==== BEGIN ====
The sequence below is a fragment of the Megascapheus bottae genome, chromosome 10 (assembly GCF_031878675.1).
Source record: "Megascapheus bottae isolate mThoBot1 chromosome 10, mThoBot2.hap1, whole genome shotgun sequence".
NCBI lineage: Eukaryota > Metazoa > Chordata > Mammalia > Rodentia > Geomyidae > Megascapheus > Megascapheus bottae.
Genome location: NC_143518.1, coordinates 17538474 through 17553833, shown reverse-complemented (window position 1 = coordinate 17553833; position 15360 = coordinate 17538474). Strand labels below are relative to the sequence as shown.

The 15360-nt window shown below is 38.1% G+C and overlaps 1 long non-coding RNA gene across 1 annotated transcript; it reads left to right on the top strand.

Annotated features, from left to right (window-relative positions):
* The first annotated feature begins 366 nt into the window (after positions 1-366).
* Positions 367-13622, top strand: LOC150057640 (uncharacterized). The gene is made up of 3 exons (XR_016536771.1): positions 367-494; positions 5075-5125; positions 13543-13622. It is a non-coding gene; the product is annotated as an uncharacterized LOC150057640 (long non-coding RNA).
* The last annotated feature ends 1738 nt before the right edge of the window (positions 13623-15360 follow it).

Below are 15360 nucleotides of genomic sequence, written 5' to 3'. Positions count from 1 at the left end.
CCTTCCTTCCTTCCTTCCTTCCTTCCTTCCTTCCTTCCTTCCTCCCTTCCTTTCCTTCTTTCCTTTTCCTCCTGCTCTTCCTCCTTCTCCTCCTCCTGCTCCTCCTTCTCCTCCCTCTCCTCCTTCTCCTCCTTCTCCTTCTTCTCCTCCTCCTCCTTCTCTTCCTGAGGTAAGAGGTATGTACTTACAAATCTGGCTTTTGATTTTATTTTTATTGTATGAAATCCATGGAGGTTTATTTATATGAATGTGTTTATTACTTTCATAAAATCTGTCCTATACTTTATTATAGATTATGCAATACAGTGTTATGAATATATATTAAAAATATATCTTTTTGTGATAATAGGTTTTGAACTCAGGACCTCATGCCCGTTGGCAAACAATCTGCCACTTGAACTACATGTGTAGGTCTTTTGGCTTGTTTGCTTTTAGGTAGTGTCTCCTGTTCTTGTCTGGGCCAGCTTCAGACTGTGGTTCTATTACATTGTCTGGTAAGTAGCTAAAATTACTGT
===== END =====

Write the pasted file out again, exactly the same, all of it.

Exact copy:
The sequence below is a fragment of the Megascapheus bottae genome, chromosome 10 (assembly GCF_031878675.1).
Source record: "Megascapheus bottae isolate mThoBot1 chromosome 10, mThoBot2.hap1, whole genome shotgun sequence".
NCBI lineage: Eukaryota > Metazoa > Chordata > Mammalia > Rodentia > Geomyidae > Megascapheus > Megascapheus bottae.
Genome location: NC_143518.1, coordinates 17538474 through 17553833, shown reverse-complemented (window position 1 = coordinate 17553833; position 15360 = coordinate 17538474). Strand labels below are relative to the sequence as shown.

The 15360-nt window shown below is 38.1% G+C and overlaps 1 long non-coding RNA gene across 1 annotated transcript; it reads left to right on the top strand.

Annotated features, from left to right (window-relative positions):
* The first annotated feature begins 366 nt into the window (after positions 1-366).
* Positions 367-13622, top strand: LOC150057640 (uncharacterized). The gene is made up of 3 exons (XR_016536771.1): positions 367-494; positions 5075-5125; positions 13543-13622. It is a non-coding gene; the product is annotated as an uncharacterized LOC150057640 (long non-coding RNA).
* The last annotated feature ends 1738 nt before the right edge of the window (positions 13623-15360 follow it).

Below are 15360 nucleotides of genomic sequence, written 5' to 3'. Positions count from 1 at the left end.
CCTTCCTTCCTTCCTTCCTTCCTTCCTTCCTTCCTTCCTTCCTCCCTTCCTTTCCTTCTTTCCTTTTCCTCCTGCTCTTCCTCCTTCTCCTCCTCCTGCTCCTCCTTCTCCTCCCTCTCCTCCTTCTCCTCCTTCTCCTTCTTCTCCTCCTCCTCCTTCTCTTCCTGAGGTAAGAGGTATGTACTTACAAATCTGGCTTTTGATTTTATTTTTATTGTATGAAATCCATGGAGGTTTATTTATATGAATGTGTTTATTACTTTCATAAAATCTGTCCTATACTTTATTATAGATTATGCAATACAGTGTTATGAATATATATTAAAAATATATCTTTTTGTGATAATAGGTTTTGAACTCAGGACCTCATGCCCGTTGGCAAACAATCTGCCACTTGAACTACATGTGTAGGTCTTTTGGCTTGTTTGCTTTTAGGTAGTGTCTCCTGTTCTTGTCTGGGCCAGCTTCAGACTGTGGTTCTATTACATTGTCTGGTAAGTAGCTAAAATTACTGT